Declared a UNESCO World Heritage site in 2001, its extraordinarily well-preserved Crusader walls surround its vibrant Arab shuk, Turkish hamams and fascinating historical sites that have witnessed Byzantine, Crusader, Islamic and Ottoman rule. Just 90 minutes or so by train from Tel Aviv, Akko makes for an ideal weekend away in Israel.
Where to eat?
If you’re in the mood to eat some of the best hummus in the country, then head to Hummus Said, a legendary establishment in the heart of the Old City’s shuk. We advise going there for an early lunch (11.30am) to beat the long lines at peak times and to eat in a slightly less chaotic atmosphere.
For dinner, look no further than Uri Buri, widely considered one of the finest fish restaurants in Israel. Located a stone’s throw from the sea inside an unpretentious Ottoman-era building, it serves fresh fish and creative seafood dishes along with over 100 different kinds of fine Israeli wines.
Uri Buri, Ha-Hagana Street, Akko, 24315, Israel, +972 4 955 2212
Hummus Said, Old City Market, Akko, Israel, +972 4 991 3945
What to do?
The Templars’ Tunnel
Once a strategic underground passageway connecting the Templar palace to the port, this extraordinary 350-meter long tunnel was built by the Templars who settled in Akko in 1187. Discovered accidently in 1994, this is one of the city’s prime attractions and is not to be missed.
The Templars’ Tunnel, Ha-Hagana St, Akko, Israel, +972 4 981 3651
Ghattas Turkish Bath
Located in an original Ottoman building, this beautiful and luxurious spa sits in the heart of ancient Akko. For owner Emil Ghattas, born and bred in Akko, it took six years of hard work to transform this spot into an authentic bathhouse. With two floors that include a steam room, traditional seating area, massage table, dry sauna and jacuzzi, you are sure to leave Ghattas feeling rejuvenated and pampered.
Get lost in the Old City’s main market
Surrounded by the fascinating ancient architecture of the Old City, the main market can be an assault on the senses with its colourful spices and produce, freshly caught fish, scrumptious Arab pastries, and the lingering smell of hookah. No plan or route is needed; simply meander through, explore its charming alleyways, and see where your senses take you!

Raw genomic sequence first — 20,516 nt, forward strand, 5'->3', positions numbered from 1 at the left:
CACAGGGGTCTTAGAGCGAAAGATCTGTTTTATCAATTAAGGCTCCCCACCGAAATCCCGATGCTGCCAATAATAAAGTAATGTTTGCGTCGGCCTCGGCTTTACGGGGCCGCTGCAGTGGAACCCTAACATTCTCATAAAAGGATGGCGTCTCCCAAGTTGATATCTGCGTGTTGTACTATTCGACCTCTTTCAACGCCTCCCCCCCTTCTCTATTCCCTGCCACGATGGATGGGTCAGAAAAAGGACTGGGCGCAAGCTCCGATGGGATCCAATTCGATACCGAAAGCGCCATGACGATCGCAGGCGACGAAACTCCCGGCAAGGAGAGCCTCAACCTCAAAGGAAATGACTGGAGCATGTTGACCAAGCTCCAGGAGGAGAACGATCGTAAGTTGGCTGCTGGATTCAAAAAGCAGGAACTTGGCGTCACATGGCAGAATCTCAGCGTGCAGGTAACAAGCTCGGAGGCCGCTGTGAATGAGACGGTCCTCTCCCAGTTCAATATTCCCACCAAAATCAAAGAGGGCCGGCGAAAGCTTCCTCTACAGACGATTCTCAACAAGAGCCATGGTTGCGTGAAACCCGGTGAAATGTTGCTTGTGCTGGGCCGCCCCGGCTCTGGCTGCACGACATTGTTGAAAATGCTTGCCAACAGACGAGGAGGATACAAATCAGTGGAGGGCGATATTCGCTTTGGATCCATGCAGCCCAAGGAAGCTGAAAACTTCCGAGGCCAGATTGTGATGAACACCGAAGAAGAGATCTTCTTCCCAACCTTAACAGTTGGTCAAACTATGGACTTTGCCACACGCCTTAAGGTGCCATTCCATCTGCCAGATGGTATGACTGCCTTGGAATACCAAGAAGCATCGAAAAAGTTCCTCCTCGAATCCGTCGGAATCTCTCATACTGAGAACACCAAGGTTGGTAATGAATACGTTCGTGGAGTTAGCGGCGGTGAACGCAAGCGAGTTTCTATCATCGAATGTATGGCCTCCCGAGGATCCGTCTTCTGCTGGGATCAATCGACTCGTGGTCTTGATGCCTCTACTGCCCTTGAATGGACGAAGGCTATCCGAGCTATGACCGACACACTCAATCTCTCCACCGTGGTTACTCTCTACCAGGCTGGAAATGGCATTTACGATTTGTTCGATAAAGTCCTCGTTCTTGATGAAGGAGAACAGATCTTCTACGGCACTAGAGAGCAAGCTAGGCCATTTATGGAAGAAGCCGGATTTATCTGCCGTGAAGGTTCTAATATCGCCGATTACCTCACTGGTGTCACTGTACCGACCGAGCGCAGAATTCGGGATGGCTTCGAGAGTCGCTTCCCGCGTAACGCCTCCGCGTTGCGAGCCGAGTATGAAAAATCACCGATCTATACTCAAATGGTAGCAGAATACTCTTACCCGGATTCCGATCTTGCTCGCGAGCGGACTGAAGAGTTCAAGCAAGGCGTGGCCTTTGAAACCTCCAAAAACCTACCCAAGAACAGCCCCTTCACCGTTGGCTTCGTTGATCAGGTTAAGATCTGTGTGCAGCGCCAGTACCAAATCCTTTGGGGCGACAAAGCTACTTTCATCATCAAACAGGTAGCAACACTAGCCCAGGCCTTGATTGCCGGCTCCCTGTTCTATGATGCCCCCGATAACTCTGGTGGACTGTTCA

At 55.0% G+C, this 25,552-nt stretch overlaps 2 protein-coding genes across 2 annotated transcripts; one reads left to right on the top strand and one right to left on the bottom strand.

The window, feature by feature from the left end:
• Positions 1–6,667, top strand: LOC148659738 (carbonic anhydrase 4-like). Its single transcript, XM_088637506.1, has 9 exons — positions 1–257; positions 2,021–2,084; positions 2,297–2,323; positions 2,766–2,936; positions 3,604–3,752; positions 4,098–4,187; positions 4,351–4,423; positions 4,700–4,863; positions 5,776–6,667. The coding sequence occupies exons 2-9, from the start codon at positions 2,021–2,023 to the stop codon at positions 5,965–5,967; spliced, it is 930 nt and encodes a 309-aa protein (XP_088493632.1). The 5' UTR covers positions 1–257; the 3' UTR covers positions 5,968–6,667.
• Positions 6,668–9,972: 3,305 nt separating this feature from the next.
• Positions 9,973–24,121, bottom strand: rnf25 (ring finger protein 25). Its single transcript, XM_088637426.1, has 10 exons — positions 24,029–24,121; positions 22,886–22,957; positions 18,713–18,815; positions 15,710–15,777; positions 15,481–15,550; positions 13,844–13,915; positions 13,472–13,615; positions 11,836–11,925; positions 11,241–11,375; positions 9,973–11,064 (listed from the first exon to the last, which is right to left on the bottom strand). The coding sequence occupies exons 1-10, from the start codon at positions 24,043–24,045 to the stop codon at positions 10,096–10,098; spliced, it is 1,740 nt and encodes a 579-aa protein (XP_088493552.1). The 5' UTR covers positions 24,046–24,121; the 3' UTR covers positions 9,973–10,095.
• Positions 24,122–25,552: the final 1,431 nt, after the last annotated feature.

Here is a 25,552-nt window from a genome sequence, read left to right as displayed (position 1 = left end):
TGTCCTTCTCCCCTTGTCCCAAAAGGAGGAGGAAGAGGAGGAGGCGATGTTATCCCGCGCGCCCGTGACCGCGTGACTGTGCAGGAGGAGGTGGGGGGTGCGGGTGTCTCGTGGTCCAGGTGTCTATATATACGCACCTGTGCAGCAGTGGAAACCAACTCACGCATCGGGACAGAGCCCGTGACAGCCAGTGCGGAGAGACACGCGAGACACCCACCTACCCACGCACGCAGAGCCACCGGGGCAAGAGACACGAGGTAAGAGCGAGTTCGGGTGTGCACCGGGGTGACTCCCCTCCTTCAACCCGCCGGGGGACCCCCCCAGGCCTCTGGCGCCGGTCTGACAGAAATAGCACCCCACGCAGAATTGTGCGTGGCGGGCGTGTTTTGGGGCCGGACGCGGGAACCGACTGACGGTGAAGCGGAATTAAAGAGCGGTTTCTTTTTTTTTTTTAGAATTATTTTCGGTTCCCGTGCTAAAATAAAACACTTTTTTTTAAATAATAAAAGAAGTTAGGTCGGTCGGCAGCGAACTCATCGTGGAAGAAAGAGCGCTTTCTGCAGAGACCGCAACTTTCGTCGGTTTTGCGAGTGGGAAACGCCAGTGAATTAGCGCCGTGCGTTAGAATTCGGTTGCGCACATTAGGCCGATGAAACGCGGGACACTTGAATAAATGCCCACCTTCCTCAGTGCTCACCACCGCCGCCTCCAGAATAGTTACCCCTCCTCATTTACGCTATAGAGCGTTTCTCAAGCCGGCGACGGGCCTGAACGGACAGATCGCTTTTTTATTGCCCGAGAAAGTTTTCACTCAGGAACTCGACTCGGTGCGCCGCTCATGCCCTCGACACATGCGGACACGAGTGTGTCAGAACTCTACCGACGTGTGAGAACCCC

Built in the latter stages of the 1700s, the Turkish Bazaar was restored in 2011 and is one of the gems of the Old City. There you will find small galleries and shops selling artsy, hand-made souvenirs, coffee shops and great food. According to its website, the bazaar is one of the oldest covered art and dining markets in the world, with over 400,000 visitors a year.
Built by the Ottomans in 1781, this is the largest mosque in Israel outside Jerusalem (and one of the most beautiful), dominating the city’s skyline with its green dome. Dress modestly – shoulders to knees should be covered while women must cover their hair with a shawl, and note that the mosque closes five times a day for prayers.
Where to stay?
The Efendi Hotel is no doubt the most beautiful place to stay in Akko’s Old City. Nestled within its picturesque ancient streets, this 12-room boutique hotel overlooks the Crusader Walls and the Mediterranean sea. It consists of two ancient houses that were joined together and meticulously restored.
These houses represent Akko’s rich history and were used as lavish palaces by affluent and powerful Ottomans in the 19th-century. The hotel also boasts a 400-year-old restored Turkish hamam and a spa, perfect for winding down after a long day of exploring in this fascinating city.
The Efendi Hotel, Louis HaTshi’i St, Akko, Israel, +972 74 729 9799